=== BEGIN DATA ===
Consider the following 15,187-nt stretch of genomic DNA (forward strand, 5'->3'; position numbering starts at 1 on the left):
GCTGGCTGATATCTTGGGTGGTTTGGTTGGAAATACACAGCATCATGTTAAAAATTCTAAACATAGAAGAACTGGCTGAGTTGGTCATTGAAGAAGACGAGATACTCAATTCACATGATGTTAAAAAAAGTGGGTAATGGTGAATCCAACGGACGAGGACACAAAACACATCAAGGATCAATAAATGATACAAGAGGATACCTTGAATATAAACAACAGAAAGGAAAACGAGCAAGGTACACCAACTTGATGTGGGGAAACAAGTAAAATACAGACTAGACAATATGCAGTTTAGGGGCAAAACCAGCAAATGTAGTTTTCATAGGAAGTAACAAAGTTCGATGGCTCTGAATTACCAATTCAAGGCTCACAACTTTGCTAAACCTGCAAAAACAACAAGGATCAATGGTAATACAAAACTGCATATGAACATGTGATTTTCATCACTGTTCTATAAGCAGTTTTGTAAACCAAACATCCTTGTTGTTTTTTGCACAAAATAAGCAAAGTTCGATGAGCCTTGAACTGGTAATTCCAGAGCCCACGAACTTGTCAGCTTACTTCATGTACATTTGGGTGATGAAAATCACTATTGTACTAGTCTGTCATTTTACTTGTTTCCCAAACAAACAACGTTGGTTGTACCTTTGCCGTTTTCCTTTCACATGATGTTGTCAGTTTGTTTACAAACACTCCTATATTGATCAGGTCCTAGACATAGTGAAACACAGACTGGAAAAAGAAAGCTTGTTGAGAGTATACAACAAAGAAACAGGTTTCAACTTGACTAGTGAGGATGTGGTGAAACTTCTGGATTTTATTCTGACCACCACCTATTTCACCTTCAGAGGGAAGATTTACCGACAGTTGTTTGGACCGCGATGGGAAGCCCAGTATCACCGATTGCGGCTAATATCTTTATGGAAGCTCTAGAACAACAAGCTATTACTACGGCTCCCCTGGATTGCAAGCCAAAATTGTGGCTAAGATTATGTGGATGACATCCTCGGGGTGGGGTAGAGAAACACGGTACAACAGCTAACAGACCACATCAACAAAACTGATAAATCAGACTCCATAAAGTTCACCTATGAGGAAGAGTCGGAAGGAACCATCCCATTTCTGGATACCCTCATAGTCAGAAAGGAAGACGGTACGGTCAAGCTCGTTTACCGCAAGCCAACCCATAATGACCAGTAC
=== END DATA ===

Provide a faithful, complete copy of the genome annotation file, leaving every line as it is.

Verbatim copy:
Consider the following 15,187-nt stretch of genomic DNA (forward strand, 5'->3'; position numbering starts at 1 on the left):
GCTGGCTGATATCTTGGGTGGTTTGGTTGGAAATACACAGCATCATGTTAAAAATTCTAAACATAGAAGAACTGGCTGAGTTGGTCATTGAAGAAGACGAGATACTCAATTCACATGATGTTAAAAAAAGTGGGTAATGGTGAATCCAACGGACGAGGACACAAAACACATCAAGGATCAATAAATGATACAAGAGGATACCTTGAATATAAACAACAGAAAGGAAAACGAGCAAGGTACACCAACTTGATGTGGGGAAACAAGTAAAATACAGACTAGACAATATGCAGTTTAGGGGCAAAACCAGCAAATGTAGTTTTCATAGGAAGTAACAAAGTTCGATGGCTCTGAATTACCAATTCAAGGCTCACAACTTTGCTAAACCTGCAAAAACAACAAGGATCAATGGTAATACAAAACTGCATATGAACATGTGATTTTCATCACTGTTCTATAAGCAGTTTTGTAAACCAAACATCCTTGTTGTTTTTTGCACAAAATAAGCAAAGTTCGATGAGCCTTGAACTGGTAATTCCAGAGCCCACGAACTTGTCAGCTTACTTCATGTACATTTGGGTGATGAAAATCACTATTGTACTAGTCTGTCATTTTACTTGTTTCCCAAACAAACAACGTTGGTTGTACCTTTGCCGTTTTCCTTTCACATGATGTTGTCAGTTTGTTTACAAACACTCCTATATTGATCAGGTCCTAGACATAGTGAAACACAGACTGGAAAAAGAAAGCTTGTTGAGAGTATACAACAAAGAAACAGGTTTCAACTTGACTAGTGAGGATGTGGTGAAACTTCTGGATTTTATTCTGACCACCACCTATTTCACCTTCAGAGGGAAGATTTACCGACAGTTGTTTGGACCGCGATGGGAAGCCCAGTATCACCGATTGCGGCTAATATCTTTATGGAAGCTCTAGAACAACAAGCTATTACTACGGCTCCCCTGGATTGCAAGCCAAAATTGTGGCTAAGATTATGTGGATGACATCCTCGGGGTGGGGTAGAGAAACACGGTACAACAGCTAACAGACCACATCAACAAAACTGATAAATCAGACTCCATAAAGTTCACCTATGAGGAAGAGTCGGAAGGAACCATCCCATTTCTGGATACCCTCATAGTCAGAAAGGAAGACGGTACGGTCAAGCTCGTTTACCGCAAGCCAACCCATAATGACCAGTAC